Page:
When I walk into my neighborhood polling place on Election Day, the workers start to retch and moan because they know they will have to decipher and painstakingly record all the write-in votes I cast in preference over the printed choices that always make me retch and moan.

But not since Nixon vs. McGovern in 1972 has an election raised my gorge like the one being held in Milwaukee, Wisconsin right now.

And it won’t even determine who gets the next shot at my wallet and precious liberties.

It’s an on-line election to decide the most legendary dead Milwaukeeans ever, cooked up by the local Press Club for the city’s 161st birthday celebration later this month.

“As part of this year’s birthday party,” states the website at www.legendsofmilwaukee.org/, “the Milwaukee Press Club is asking you to vote for your favorite Legends of Milwaukee: The people who made Milwaukee famous! Those who made this list either were born in Milwaukee or made ‘their mark’ in our city. In all cases, candidates have a strong Milwaukee connection.

There are eight separate categories: entertainment, founders, “icons,” community, media, government, business and sports.

In the last category the Press Club politburo nominated eight candidates. They are Lionel Aldridge, a Green Bay Packer from the 1960s; NASCAR champion Alan Kulwicki; Milwaukee Braves stars Eddie Mathews and Warren Spahn; Marquette Warriors basketball coach Al McGuire; pro rassler Reginald “The Crusher” Lisowski; 1930s big league ballplayer Al Simmons; and Dick Bacon.

For those insufficiently up on their Milwaukee sports history, the ballot notes that Dick Bacon was “known for sunbathing year-round on Milwaukee lakefront.” I used to see him there, lounging amidst snow drifts in the wintertime and surrounded by mirrors to reflect the weak sunlight, wearing just posing briefs, sunglasses and the eye-poppingest tan this side of George Hamilton. He always waved cheerfully when anyone called out to him using the nickname by which he was widely known: “Nude Dude.”

That there are no boxers on the list isn’t really too surprising. As in most places these days, the Sweet Science isn’t on the Milwaukee media’s radar screen. But in the first third of the 20th century the city was, as The Milwaukee Journal itself then enthusiastically noted, “the big, real boxing center of the country.” And that was mostly on account of a homegrown fighter the Journal anointed as “the greatest sporting favorite Milwaukee ever possessed.”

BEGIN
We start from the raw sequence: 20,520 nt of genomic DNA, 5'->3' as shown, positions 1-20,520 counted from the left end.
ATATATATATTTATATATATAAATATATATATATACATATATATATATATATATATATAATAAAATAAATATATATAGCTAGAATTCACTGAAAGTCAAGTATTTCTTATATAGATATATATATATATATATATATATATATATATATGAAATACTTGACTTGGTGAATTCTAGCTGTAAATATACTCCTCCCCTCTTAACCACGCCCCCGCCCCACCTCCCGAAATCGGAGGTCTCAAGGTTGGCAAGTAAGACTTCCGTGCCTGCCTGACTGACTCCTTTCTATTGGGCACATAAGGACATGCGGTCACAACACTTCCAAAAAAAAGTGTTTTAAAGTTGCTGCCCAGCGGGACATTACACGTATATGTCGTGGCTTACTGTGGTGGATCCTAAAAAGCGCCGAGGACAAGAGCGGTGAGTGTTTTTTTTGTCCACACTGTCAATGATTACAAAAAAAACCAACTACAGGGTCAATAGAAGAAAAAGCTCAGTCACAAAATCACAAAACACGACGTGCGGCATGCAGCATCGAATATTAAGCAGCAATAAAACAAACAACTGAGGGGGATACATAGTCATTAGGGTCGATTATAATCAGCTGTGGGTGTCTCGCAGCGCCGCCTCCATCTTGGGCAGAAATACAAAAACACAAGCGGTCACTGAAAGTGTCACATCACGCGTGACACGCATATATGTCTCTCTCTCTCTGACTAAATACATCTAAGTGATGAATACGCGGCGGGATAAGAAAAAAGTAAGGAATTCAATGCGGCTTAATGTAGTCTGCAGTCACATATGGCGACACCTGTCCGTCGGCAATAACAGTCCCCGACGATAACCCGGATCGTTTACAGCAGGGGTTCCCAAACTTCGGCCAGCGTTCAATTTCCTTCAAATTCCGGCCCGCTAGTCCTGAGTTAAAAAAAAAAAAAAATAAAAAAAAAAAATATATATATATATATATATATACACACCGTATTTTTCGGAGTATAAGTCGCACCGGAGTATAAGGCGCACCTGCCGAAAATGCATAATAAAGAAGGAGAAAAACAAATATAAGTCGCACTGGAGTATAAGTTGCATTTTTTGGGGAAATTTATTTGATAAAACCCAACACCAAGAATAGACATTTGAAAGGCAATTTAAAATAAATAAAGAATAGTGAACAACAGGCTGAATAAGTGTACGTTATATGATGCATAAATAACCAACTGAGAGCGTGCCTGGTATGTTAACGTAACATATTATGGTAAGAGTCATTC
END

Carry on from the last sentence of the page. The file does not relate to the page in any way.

But Richie Mitchell – known as “The Milwaukee Marvel,” for crying out loud – didn’t make the Press Club’s roster of local sports greats, and the Dick Bacon did?

Maybe for the members’ own good it’s time to look into revoking the club’s liquor license.

I’d stake my own yellowed press card on the fact that few if any of its nominees were as idolized as Richie Mitchell, or gave his sport and hometown a bigger thrill than the one Mitchell provided exactly 86 years ago this January 14.

That’s when he met Benny Leonard for the lightweight championship of the world at Madison Square Garden in New York, got knocked down three times in a row by the champion in the first round and then got up and knocked Leonard down and almost out. It was, said The Ring magazine, “as sensational a first round as the ring has known,” and even though Mitchell went on to lose on a sixth round TKO, his incredible courage won him immortality that, the Milwaukee Press Club notwithstanding, is more indelible then even the Nude Dude’s tan. Which is really saying something.

The small crowds who attend concerts and plays at the Milwaukee Theater nowadays have never raised the roof there the way Mitchell’s fans did when it was the Milwaukee Auditorium and he fought Freddy Welsh, Johnny Kilbane, Benny Leonard and other great mitt stars of that era. Local fans were so crazy about the classy, handsome blond boxer that after Mitchell’s thirteenth pro fight, a victory over Patsy Brannigan on February 24, 1914, they carried him out of the ring and down the street to a restaurant for a celebration.

By the time Mitchell fought Johnny Dundee at the Auditorium on August 30, 1915, it was the norm for hundreds of “Mitchell Rooters” to parade all over town in cars, led by a brass band. They even put a piano on a truck. “If you hear a bunch of noise on Thursday,” warned the Journal on the day before Mitchell fought Welsh on April 7, 1916, “it will not be anything but the Mitchell followers parading the downtown district.”